Former Microsoft CEO Steve Ballmer said he thinks the software giant needs to be more forthcoming about how its cloud and hardware businesses are performing — including sharing profit and revenue figures.
“It’s sort of a key metric — if they talk about it as key to the company, they should report it,” Ballmer told Bloomberg at Microsoft’s annual meeting with shareholders Wednesday in Bellevue, Wash.
On Microsoft’s first quarter earnings call in October, CEO Satya Nadella said the software giant’s commercial cloud business was on an $8.2 billion annualized run rate, driven by strong sales of Office 365, Azure and CRM Online Microsoft is also “making great progress” toward its goal of a $20 billion annualized cloud run rate by 2018, Nadella said at the time.
But Ballmer, who surpassed Bill Gates as Microsoft’s largest shareholder last year, apparently doesn’t believe these figures hold enough weight. “They should report the revenue, not the run rate,” he told Bloomberg.
Gates, for the past several years, has been selling a set amount of shares to fund the Bill and Melinda Gates Foundation’s philanthropy initiatives, and is on track to be fully divested sometime in 2018.
Microsoft partners told CRN they think Ballmer, who was Microsoft CEO for 14 years before Nadella was chosen to replace him in February 2014, is merely voicing an opinion that’s prevalent in the channel.
With Azure now viewed as the No. 2 public cloud after Amazon Web Services, and Office 365 sales continuing to grow at an impressive clip, many partners would like to see Microsoft touting its cloud success in a more granular way.
“I think more transparency in financials is a good thing,” Matt Scherocman, president of Interlink Cloud Advisors, a Cincinnati-based Microsoft partner, told CRN.
“Now that Ballmer is simply a shareholder, it seems completely logical that he would ask for additional transparency — particularly in an area that Microsoft has declared to be the most important part of the business,” said Chris Hertz, CEO of New Signature, a Washington, D.C.-based Microsoft partner. Amazon Web Services, which launched in 2006, only began breaking out cloud revenue in April of this year. The Seattle-based public cloud giant reported revenue of $2.08 billion for its third quarter ended Sept. 30.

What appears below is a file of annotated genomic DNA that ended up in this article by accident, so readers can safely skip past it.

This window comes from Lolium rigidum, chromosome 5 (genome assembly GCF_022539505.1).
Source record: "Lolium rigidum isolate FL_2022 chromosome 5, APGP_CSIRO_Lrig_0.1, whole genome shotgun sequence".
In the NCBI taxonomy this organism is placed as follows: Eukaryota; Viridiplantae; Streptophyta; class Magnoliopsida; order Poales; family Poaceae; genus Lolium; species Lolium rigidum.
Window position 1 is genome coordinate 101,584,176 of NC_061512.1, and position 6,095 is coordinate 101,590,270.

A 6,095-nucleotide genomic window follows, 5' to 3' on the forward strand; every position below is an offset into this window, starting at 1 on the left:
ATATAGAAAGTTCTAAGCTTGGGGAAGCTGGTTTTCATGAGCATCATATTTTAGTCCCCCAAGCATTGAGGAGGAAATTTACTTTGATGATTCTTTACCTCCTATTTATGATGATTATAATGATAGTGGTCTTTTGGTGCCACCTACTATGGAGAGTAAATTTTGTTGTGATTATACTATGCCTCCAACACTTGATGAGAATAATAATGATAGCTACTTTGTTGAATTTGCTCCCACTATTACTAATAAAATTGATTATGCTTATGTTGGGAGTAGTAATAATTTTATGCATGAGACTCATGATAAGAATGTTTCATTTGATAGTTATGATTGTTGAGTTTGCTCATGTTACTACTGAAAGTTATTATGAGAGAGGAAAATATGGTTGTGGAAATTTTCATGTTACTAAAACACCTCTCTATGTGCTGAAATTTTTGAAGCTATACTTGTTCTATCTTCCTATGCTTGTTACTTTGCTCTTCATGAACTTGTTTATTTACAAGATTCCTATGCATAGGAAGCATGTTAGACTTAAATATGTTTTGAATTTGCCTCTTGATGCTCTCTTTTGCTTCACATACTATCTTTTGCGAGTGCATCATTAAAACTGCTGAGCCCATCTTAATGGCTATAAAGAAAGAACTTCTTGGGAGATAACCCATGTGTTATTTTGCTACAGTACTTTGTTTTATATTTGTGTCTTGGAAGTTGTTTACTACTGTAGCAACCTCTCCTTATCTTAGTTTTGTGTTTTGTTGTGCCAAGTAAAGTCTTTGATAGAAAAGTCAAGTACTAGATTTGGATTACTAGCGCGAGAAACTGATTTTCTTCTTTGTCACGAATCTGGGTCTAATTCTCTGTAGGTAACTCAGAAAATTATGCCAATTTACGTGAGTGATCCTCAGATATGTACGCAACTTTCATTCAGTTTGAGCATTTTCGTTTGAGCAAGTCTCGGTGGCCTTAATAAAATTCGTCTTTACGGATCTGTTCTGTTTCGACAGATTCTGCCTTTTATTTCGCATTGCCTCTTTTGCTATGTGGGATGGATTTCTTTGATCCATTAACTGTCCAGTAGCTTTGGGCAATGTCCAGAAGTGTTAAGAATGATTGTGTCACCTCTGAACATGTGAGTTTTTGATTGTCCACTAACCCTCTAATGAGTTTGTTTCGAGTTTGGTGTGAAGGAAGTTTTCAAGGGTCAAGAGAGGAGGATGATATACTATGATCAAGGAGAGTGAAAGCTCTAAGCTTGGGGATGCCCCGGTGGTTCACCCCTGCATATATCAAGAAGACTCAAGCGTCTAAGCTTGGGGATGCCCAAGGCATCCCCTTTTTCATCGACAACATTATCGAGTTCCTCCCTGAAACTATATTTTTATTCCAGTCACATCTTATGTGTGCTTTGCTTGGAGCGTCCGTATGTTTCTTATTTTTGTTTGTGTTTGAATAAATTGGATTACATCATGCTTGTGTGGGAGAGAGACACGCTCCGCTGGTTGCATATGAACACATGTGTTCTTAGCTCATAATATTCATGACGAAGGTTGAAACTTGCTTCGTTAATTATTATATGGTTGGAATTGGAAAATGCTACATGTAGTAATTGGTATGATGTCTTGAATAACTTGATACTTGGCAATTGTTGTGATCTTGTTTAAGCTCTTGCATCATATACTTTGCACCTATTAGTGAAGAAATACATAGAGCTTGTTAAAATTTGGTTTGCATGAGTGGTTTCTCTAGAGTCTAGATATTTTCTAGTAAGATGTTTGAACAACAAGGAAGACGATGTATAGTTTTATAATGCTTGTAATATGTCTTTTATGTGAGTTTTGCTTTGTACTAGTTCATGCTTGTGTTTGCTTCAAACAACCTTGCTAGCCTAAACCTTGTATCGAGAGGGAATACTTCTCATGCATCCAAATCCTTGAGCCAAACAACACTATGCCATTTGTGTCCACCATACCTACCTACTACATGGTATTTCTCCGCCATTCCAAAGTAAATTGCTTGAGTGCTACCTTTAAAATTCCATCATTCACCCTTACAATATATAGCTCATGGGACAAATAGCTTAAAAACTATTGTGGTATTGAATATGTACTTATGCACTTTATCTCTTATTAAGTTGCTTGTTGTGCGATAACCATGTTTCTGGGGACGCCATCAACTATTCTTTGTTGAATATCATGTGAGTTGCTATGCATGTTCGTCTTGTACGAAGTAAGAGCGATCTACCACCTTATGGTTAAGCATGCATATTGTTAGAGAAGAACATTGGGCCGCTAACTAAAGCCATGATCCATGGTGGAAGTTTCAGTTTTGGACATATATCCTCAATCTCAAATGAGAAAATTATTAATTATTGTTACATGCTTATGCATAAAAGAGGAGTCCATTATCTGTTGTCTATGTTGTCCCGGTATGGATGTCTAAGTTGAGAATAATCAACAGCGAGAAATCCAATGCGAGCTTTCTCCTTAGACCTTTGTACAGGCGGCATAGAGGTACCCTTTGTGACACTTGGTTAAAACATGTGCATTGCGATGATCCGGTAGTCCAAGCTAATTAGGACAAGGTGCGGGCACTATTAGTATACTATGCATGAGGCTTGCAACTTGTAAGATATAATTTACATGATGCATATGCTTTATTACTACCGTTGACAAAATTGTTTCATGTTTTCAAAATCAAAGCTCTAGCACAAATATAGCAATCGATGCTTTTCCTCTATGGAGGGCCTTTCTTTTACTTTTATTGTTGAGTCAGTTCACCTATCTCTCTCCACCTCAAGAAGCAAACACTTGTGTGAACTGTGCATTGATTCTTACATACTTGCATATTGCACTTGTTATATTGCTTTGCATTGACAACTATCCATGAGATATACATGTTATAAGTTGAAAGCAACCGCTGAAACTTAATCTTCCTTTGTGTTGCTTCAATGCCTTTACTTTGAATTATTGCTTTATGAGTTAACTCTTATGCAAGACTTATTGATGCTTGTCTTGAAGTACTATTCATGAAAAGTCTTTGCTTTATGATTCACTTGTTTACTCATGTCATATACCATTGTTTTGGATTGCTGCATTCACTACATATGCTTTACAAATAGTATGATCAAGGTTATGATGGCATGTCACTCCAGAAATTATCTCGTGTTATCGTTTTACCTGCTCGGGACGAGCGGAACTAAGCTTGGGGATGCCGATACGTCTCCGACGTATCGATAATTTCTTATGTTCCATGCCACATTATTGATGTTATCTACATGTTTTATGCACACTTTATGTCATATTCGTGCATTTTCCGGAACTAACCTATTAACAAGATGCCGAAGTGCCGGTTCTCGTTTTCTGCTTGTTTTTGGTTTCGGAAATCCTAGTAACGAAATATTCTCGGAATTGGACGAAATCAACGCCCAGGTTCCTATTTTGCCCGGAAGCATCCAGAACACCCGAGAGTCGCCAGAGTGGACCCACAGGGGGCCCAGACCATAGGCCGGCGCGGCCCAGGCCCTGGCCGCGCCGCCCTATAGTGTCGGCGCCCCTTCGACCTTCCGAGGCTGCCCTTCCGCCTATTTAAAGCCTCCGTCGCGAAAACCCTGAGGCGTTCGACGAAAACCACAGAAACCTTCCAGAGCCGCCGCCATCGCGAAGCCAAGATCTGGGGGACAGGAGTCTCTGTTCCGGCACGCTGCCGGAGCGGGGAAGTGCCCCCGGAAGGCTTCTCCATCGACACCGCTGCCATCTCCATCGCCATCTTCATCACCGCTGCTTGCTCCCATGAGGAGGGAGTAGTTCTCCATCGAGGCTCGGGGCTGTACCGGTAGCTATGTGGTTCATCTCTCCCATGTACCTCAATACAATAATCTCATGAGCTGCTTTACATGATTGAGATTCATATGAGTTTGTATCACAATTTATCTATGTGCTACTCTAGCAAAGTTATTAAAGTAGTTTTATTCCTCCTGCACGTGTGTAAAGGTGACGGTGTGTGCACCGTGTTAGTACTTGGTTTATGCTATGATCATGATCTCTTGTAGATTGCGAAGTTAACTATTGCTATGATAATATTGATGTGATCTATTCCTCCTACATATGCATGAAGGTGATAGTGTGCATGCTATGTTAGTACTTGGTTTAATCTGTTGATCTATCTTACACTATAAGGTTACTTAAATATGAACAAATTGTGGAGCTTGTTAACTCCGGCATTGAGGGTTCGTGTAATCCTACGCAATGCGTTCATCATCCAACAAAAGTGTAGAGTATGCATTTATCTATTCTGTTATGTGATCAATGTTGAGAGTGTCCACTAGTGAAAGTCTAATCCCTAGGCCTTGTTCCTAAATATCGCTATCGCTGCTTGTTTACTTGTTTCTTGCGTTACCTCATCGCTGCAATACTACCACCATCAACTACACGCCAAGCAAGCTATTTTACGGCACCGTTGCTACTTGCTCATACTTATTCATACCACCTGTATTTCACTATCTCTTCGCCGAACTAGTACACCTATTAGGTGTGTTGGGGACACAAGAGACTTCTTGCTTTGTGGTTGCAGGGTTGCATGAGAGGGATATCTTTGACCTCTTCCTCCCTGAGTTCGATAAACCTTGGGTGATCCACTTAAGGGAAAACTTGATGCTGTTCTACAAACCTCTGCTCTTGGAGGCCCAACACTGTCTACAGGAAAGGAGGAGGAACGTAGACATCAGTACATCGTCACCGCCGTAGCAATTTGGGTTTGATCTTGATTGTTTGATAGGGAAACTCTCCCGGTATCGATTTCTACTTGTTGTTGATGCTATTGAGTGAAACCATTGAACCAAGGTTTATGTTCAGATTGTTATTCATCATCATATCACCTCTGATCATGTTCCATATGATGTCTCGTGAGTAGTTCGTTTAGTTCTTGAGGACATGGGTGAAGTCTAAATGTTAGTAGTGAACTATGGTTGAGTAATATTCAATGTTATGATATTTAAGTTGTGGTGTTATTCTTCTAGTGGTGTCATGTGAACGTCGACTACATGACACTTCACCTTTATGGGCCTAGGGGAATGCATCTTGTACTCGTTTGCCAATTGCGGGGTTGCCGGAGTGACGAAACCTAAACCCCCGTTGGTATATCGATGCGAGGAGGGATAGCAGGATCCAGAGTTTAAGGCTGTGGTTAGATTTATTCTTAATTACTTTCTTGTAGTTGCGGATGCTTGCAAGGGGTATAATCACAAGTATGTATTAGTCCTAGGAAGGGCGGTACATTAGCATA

Alphabet, parent company of Google, still doesn’t break out cloud revenue for the Google Cloud Platform. This business is reported in Alphabet’s “Other Revenues” section, which grew 11 percent year over year, to $1.89 billion, during the company’s most recent quarter.
IBM doesn’t break out revenue for its Soft Layer cloud business either. On its third quarter earnings call in October, CFO Martin Schroeter said Soft Layer “grew strong double digits” during the period, and that IBM’s cloud business exited the third quarter on a $4.5 billion annualized run rate.
Microsoft partners told CRN the software giant has been pushing hard for the past couple of years to track how much cloud infrastructure and apps its customers are actually using, as opposed to what they’re purchasing as part of volume licensing agreements without actually deploying.
Partners see this as one of the main goals of the Microsoft FastTrack program, in which the software giant provides free email migration and other on boarding services for Office 365 and Enterprise Mobility Suite.
Microsoft, for its part, doesn’t seem overly concerned about Ballmer’s comments.
“We enjoy a regular dialogue with Steve, and welcome his input and feedback, as we do from our other investors,” Chris Suh, Microsoft’s general manager for investor relations,said in an emailed statement.